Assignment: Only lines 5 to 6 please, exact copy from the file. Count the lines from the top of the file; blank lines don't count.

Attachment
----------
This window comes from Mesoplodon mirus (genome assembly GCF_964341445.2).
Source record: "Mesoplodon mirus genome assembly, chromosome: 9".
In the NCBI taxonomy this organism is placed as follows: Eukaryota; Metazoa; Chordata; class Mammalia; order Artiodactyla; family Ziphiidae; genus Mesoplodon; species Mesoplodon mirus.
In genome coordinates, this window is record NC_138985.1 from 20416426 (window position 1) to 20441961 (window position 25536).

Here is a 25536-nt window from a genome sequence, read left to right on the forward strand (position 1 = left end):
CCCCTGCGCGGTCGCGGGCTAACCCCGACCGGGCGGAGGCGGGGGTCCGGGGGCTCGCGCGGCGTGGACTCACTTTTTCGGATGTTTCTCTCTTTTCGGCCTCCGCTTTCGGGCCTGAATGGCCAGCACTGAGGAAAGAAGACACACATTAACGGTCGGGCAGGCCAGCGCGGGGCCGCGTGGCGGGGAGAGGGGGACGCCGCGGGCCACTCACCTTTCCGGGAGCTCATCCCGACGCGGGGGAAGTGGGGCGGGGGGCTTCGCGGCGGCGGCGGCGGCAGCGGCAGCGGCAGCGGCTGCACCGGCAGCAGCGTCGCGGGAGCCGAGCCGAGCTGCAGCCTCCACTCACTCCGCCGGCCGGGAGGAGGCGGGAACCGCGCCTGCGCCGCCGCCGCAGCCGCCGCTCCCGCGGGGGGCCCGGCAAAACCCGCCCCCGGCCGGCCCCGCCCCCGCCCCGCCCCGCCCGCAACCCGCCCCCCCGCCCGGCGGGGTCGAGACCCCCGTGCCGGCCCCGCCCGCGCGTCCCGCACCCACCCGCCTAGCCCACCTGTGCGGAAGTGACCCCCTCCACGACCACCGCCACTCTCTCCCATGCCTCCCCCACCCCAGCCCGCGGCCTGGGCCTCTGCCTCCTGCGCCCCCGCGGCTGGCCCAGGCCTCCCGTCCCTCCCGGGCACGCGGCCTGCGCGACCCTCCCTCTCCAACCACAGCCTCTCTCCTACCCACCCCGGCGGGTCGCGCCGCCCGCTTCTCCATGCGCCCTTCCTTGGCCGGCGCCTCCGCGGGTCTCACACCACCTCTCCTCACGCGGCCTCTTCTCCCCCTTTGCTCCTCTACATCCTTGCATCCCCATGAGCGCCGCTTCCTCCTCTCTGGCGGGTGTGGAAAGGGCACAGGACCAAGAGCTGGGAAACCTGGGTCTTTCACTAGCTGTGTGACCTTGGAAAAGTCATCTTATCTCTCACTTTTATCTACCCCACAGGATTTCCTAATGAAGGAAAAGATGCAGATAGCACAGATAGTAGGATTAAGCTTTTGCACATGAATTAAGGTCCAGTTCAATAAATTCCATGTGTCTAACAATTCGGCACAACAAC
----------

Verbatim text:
Here is a 25536-nt window from a genome sequence, read left to right on the forward strand (position 1 = left end):
CCCCTGCGCGGTCGCGGGCTAACCCCGACCGGGCGGAGGCGGGGGTCCGGGGGCTCGCGCGGCGTGGACTCACTTTTTCGGATGTTTCTCTCTTTTCGGCCTCCGCTTTCGGGCCTGAATGGCCAGCACTGAGGAAAGAAGACACACATTAACGGTCGGGCAGGCCAGCGCGGGGCCGCGTGGCGGGGAGAGGGGGACGCCGCGGGCCACTCACCTTTCCGGGAGCTCATCCCGACGCGGGGGAAGTGGGGCGGGGGGCTTCGCGGCGGCGGCGGCGGCAGCGGCAGCGGCAGCGGCTGCACCGGCAGCAGCGTCGCGGGAGCCGAGCCGAGCTGCAGCCTCCACTCACTCCGCCGGCCGGGAGGAGGCGGGAACCGCGCCTGCGCCGCCGCCGCAGCCGCCGCTCCCGCGGGGGGCCCGGCAAAACCCGCCCCCGGCCGGCCCCGCCCCCGCCCCGCCCCGCCCGCAACCCGCCCCCCCGCCCGGCGGGGTCGAGACCCCCGTGCCGGCCCCGCCCGCGCGTCCCGCACCCACCCGCCTAGCCCACCTGTGCGGAAGTGACCCCCTCCACGACCACCGCCACTCTCTCCCATGCCTCCCCCACCCCAGCCCGCGGCCTGGGCCTCTGCCTCCTGCGCCCCCGCGGCTGGCCCAGGCCTCCCGTCCCTCCCGGGCACGCGGCCTGCGCGACCCTCCCTCTCCAACCACAGCCTCTCTCCTACCCACCCCGGCGGGTCGCGCCGCCCGCTTCTCCATGCGCCCTTCCTTGGCCGGCGCCTCCGCGGGTCTCACACCACCTCTCCTCACGCGGCCTCTTCTCCCCCTTTGCTCCTCTACATCCTTGCATCCCCATGAGCGCCGCTTCCTCCTCTCTGGCGGGTGTGGAAAGGGCACAGGACCAAGAGCTGGGAAACCTGGGTCTTTCACTAGCTGTGTGACCTTGGAAAAGTCATCTTATCTCTCACTTTTATCTACCCCACAGGATTTCCTAATGAAGGAAAAGATGCAGATAGCACAGATAGTAGGATTAAGCTTTTGCACATGAATTAAGGTCCAGTTCAATAAATTCCATGTGTCTAACAATTCGGCACAACAAC